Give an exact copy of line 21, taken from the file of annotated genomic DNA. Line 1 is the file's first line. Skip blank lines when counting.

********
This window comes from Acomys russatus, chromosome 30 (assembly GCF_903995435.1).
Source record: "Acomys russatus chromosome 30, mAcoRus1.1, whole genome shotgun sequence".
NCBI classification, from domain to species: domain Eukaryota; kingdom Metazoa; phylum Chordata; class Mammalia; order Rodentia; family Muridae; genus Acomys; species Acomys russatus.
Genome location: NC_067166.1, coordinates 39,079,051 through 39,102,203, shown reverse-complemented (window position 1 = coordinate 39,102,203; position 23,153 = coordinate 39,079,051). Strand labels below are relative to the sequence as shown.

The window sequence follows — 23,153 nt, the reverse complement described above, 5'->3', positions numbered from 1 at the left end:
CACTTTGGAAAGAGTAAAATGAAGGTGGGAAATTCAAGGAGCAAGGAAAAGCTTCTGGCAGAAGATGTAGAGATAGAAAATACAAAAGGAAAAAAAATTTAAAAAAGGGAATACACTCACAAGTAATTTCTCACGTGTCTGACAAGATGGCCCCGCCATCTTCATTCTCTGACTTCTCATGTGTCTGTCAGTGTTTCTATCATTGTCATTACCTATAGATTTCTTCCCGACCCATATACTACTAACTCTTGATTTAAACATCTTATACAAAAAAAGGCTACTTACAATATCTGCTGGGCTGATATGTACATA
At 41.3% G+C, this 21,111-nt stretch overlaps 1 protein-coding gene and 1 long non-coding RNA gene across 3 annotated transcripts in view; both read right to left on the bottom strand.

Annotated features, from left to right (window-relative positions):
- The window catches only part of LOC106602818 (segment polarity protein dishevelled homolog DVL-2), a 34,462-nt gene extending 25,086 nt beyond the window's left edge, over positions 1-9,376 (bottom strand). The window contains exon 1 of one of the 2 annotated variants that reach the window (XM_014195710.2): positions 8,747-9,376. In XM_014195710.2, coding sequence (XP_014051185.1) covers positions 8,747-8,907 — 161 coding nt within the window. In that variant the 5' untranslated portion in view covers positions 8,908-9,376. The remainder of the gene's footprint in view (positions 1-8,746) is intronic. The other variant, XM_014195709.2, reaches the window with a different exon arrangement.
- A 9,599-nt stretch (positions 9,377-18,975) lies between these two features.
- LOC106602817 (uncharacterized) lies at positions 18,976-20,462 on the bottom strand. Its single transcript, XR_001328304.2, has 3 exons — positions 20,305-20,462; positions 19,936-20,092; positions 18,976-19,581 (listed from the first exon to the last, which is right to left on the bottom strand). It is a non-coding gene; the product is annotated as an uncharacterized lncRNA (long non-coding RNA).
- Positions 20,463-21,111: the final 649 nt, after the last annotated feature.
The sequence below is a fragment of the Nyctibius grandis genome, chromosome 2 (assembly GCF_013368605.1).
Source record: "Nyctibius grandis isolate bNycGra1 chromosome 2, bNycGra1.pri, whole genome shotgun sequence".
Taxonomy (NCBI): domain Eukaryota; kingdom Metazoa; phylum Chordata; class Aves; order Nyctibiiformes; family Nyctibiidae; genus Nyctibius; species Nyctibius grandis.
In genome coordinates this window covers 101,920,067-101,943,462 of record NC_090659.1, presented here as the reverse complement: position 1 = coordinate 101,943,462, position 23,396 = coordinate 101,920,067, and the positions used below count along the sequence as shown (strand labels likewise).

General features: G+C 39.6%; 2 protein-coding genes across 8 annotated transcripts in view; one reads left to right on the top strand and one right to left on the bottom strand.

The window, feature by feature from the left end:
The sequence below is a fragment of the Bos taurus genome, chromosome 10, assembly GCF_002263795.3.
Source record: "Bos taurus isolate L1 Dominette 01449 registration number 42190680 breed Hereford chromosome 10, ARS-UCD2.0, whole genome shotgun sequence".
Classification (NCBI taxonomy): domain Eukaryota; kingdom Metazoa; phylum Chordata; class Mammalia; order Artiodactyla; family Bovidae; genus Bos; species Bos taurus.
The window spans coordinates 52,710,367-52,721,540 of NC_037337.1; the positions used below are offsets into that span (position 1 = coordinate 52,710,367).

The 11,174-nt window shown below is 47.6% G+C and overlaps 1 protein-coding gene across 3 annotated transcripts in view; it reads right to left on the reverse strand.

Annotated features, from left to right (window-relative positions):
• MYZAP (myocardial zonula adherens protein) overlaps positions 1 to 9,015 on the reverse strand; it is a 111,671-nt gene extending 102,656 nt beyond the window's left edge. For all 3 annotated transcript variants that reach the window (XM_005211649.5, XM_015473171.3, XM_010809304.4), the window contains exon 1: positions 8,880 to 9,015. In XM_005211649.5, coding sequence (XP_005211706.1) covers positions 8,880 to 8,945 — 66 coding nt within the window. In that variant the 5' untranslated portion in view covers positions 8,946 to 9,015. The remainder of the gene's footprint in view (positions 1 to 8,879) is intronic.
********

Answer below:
Classification (NCBI taxonomy): domain Eukaryota; kingdom Metazoa; phylum Chordata; class Mammalia; order Artiodactyla; family Bovidae; genus Bos; species Bos taurus.